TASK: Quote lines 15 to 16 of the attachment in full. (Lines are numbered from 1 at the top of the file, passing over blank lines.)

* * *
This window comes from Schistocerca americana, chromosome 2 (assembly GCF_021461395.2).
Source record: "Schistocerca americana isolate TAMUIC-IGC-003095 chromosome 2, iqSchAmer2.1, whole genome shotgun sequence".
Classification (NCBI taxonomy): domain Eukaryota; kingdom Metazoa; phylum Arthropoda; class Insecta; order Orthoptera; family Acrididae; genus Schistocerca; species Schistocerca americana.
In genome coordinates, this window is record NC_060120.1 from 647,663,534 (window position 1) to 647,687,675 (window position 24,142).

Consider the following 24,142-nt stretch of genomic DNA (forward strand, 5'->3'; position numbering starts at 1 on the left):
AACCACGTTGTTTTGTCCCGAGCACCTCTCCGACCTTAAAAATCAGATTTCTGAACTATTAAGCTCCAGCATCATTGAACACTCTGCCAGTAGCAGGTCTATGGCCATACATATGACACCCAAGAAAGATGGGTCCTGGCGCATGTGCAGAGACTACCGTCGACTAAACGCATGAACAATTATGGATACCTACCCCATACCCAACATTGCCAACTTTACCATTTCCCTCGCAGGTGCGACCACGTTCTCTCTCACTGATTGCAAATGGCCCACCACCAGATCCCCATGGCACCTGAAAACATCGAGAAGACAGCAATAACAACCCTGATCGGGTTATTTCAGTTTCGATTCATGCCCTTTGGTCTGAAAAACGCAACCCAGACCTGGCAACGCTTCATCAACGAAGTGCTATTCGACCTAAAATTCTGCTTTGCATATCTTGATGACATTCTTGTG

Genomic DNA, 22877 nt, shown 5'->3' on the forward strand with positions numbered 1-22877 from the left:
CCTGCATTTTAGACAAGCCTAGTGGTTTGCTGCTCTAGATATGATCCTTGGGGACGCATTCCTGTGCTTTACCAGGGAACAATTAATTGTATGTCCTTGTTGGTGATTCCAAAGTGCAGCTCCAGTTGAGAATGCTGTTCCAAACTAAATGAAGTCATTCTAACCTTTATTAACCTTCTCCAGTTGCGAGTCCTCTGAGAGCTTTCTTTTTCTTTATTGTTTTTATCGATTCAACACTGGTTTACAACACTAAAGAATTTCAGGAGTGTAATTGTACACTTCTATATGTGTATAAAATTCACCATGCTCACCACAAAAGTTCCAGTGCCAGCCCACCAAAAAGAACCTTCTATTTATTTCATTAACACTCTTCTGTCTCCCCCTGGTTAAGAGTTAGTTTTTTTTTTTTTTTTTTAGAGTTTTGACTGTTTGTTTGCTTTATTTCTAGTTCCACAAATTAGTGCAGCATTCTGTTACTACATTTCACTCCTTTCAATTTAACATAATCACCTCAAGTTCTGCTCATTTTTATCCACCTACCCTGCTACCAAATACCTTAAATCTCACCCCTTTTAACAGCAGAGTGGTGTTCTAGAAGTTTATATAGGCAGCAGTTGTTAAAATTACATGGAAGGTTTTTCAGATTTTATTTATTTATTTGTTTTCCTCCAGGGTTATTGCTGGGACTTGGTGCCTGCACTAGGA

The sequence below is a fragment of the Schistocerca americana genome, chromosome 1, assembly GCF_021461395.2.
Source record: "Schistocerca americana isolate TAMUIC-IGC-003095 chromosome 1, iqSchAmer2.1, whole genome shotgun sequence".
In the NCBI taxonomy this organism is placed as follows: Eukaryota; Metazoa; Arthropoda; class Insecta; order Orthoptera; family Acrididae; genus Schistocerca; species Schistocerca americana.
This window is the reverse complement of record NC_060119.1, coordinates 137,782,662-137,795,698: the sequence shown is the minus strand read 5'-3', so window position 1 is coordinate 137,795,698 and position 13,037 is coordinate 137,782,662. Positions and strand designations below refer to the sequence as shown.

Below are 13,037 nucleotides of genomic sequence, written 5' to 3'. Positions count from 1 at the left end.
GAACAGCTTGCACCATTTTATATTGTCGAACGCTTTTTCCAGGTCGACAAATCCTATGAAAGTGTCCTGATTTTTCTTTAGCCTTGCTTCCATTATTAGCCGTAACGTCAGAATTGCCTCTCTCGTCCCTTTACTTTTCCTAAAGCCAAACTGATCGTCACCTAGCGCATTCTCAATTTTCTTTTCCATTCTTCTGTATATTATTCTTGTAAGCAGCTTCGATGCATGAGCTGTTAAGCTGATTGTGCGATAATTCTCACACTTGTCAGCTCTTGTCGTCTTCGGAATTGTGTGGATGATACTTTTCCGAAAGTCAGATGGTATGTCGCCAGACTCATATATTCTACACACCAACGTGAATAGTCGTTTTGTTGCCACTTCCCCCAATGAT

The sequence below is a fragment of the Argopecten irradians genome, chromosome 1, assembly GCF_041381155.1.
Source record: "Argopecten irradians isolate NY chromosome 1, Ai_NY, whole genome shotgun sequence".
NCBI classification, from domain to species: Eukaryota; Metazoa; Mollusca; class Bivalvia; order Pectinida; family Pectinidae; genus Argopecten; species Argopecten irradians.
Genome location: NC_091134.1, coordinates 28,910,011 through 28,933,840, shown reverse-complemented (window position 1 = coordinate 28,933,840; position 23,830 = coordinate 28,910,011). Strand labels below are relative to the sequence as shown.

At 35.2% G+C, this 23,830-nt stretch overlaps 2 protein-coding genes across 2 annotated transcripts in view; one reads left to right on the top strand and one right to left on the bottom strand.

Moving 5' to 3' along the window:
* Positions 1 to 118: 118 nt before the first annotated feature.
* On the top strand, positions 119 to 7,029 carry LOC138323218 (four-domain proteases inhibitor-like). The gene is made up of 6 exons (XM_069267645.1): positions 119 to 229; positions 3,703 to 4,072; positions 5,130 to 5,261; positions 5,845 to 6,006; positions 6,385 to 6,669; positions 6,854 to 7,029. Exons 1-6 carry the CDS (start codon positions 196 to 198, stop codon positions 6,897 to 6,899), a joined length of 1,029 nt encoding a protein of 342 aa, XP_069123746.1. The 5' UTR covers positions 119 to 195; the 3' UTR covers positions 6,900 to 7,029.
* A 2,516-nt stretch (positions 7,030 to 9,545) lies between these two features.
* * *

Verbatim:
The sequence below is a fragment of the Argopecten irradians genome, chromosome 1, assembly GCF_041381155.1.
Source record: "Argopecten irradians isolate NY chromosome 1, Ai_NY, whole genome shotgun sequence".